Another major drug company agreed to settle with the Department of Justice (DOJ). GlaxoSmithKline LLC (GSK) agreed to pay a historic $3 billion and plead guilty to resolve its alleged criminal and civil liability arising from the company’s promotion of certain prescription drugs, failure to report certain safety data, and its civil liability for alleged false price reporting practices. GSK also entered into a Corporate Integrity Agreement (CIA) with the Office of the Inspector General (OIG). While the settlement payment is the largest in history, the CIA contains provisions never before seen in such a settlement but may have far reaching repercussions for the health care industry. The settlement agreement and five-year CIA require that GSK implement and/or maintain major changes to the way it does business. According to the DOJ, this agreement is designed to increase accountability and transparency and prevent future fraud and abuse. Included in the CIA are requirements that change the way GSK’s sales force is compensated – now by quality of service rather than based on sales goals for territories, which the DOJ asserts was one of the driving forces behind much of the conduct at issue in this matter.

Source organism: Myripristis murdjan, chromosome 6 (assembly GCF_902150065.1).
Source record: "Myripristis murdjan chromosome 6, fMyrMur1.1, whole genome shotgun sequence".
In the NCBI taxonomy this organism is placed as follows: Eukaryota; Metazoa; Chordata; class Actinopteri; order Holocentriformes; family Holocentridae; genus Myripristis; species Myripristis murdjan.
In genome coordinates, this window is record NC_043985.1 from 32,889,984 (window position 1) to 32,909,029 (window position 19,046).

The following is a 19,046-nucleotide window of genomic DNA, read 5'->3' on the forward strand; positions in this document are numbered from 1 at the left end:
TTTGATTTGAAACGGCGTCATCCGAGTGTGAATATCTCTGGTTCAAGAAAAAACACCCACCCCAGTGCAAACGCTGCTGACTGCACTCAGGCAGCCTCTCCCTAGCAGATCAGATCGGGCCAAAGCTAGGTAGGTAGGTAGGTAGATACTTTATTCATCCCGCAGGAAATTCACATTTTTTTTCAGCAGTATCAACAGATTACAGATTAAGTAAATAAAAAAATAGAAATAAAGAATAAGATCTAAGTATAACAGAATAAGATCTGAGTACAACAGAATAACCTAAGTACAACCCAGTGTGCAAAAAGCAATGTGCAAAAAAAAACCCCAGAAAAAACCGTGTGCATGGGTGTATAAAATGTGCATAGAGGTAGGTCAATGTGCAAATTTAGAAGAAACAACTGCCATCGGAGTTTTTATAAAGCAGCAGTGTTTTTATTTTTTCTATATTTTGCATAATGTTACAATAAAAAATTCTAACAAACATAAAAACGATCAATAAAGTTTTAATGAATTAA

The CIA also requires changes to GSK’s executive compensation program to permit the company to recoup annual bonuses and long-term incentives from covered executives (both current and former) if they, or their subordinates, engage in significant misconduct. GSK must set up a deferred compensation plan that defers 10%-25% of the covered executives’ annual bonuses, to be matched 1:1 by GSK, and maintained for 3 years. These funds will be available should there be a need to recoup funds as allowed and required under the CIA. Other provisions require GSK to implement and maintain transparency in its research practices and publication policies and to follow specified policies in its contracts with various health care providers.
Our Insight. Your Advantage. In our experience, when new provisions are added to one CIA, they begin to be used in subsequent CIAs, thus becoming “boilerplate” language that is difficult, if not impossible, to remove. We have seen more langague in CIAs directed to Boards of Directors for healthcare companies. The GSK CIA expands those requirements to include recoupment of bonuses paid to corporate executives. It is very likely that future CIAs will include similar language for providers with bonus packages for executives.